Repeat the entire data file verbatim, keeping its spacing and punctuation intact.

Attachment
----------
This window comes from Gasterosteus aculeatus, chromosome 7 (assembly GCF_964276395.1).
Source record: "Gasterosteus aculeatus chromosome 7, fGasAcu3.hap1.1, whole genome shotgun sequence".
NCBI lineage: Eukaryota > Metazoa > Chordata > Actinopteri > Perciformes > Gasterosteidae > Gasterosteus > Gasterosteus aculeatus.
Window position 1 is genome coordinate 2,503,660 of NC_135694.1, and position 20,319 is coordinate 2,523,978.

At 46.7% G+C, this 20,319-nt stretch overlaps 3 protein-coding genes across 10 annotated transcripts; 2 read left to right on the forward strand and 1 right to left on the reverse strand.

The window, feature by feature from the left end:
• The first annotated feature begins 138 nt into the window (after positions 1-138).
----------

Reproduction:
This window comes from Gasterosteus aculeatus, chromosome 7 (assembly GCF_964276395.1).
Source record: "Gasterosteus aculeatus chromosome 7, fGasAcu3.hap1.1, whole genome shotgun sequence".
NCBI lineage: Eukaryota > Metazoa > Chordata > Actinopteri > Perciformes > Gasterosteidae > Gasterosteus > Gasterosteus aculeatus.
Window position 1 is genome coordinate 2,503,660 of NC_135694.1, and position 20,319 is coordinate 2,523,978.

At 46.7% G+C, this 20,319-nt stretch overlaps 3 protein-coding genes across 10 annotated transcripts; 2 read left to right on the forward strand and 1 right to left on the reverse strand.

The window, feature by feature from the left end:
• The first annotated feature begins 138 nt into the window (after positions 1-138).